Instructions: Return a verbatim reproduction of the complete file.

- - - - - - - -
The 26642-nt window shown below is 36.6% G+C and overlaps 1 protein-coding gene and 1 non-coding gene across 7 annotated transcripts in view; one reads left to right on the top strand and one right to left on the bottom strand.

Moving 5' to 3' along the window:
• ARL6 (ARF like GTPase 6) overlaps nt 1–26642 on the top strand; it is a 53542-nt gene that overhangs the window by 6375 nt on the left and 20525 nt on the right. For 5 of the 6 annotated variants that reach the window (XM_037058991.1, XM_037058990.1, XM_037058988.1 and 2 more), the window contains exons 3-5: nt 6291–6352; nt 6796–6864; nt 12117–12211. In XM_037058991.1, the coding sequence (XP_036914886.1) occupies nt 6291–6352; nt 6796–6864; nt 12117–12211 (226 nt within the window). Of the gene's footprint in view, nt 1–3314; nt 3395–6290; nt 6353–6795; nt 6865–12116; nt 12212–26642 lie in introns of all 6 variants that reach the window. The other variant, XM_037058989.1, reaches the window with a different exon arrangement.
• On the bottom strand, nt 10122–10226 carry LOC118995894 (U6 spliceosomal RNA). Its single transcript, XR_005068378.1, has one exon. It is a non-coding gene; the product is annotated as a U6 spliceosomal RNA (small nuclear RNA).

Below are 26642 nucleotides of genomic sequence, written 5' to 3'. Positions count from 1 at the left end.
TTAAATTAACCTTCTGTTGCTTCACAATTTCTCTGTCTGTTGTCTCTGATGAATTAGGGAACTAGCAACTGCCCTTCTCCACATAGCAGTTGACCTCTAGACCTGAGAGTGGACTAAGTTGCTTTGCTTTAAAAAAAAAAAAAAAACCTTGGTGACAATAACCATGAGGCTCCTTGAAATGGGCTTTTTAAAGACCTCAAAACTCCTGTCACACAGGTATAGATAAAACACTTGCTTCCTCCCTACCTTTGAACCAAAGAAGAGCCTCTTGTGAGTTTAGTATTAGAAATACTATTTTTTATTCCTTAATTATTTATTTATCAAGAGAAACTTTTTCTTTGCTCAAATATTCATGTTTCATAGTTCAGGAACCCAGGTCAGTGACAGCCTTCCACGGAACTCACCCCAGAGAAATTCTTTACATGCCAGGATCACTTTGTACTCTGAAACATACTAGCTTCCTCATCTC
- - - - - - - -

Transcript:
The 26642-nt window shown below is 36.6% G+C and overlaps 1 protein-coding gene and 1 non-coding gene across 7 annotated transcripts in view; one reads left to right on the top strand and one right to left on the bottom strand.

Moving 5' to 3' along the window:
• ARL6 (ARF like GTPase 6) overlaps nt 1–26642 on the top strand; it is a 53542-nt gene that overhangs the window by 6375 nt on the left and 20525 nt on the right. For 5 of the 6 annotated variants that reach the window (XM_037058991.1, XM_037058990.1, XM_037058988.1 and 2 more), the window contains exons 3-5: nt 6291–6352; nt 6796–6864; nt 12117–12211. In XM_037058991.1, the coding sequence (XP_036914886.1) occupies nt 6291–6352; nt 6796–6864; nt 12117–12211 (226 nt within the window). Of the gene's footprint in view, nt 1–3314; nt 3395–6290; nt 6353–6795; nt 6865–12116; nt 12212–26642 lie in introns of all 6 variants that reach the window. The other variant, XM_037058989.1, reaches the window with a different exon arrangement.
• On the bottom strand, nt 10122–10226 carry LOC118995894 (U6 spliceosomal RNA). Its single transcript, XR_005068378.1, has one exon. It is a non-coding gene; the product is annotated as a U6 spliceosomal RNA (small nuclear RNA).

Below are 26642 nucleotides of genomic sequence, written 5' to 3'. Positions count from 1 at the left end.
TTAAATTAACCTTCTGTTGCTTCACAATTTCTCTGTCTGTTGTCTCTGATGAATTAGGGAACTAGCAACTGCCCTTCTCCACATAGCAGTTGACCTCTAGACCTGAGAGTGGACTAAGTTGCTTTGCTTTAAAAAAAAAAAAAAAACCTTGGTGACAATAACCATGAGGCTCCTTGAAATGGGCTTTTTAAAGACCTCAAAACTCCTGTCACACAGGTATAGATAAAACACTTGCTTCCTCCCTACCTTTGAACCAAAGAAGAGCCTCTTGTGAGTTTAGTATTAGAAATACTATTTTTTATTCCTTAATTATTTATTTATCAAGAGAAACTTTTTCTTTGCTCAAATATTCATGTTTCATAGTTCAGGAACCCAGGTCAGTGACAGCCTTCCACGGAACTCACCCCAGAGAAATTCTTTACATGCCAGGATCACTTTGTACTCTGAAACATACTAGCTTCCTCATCTC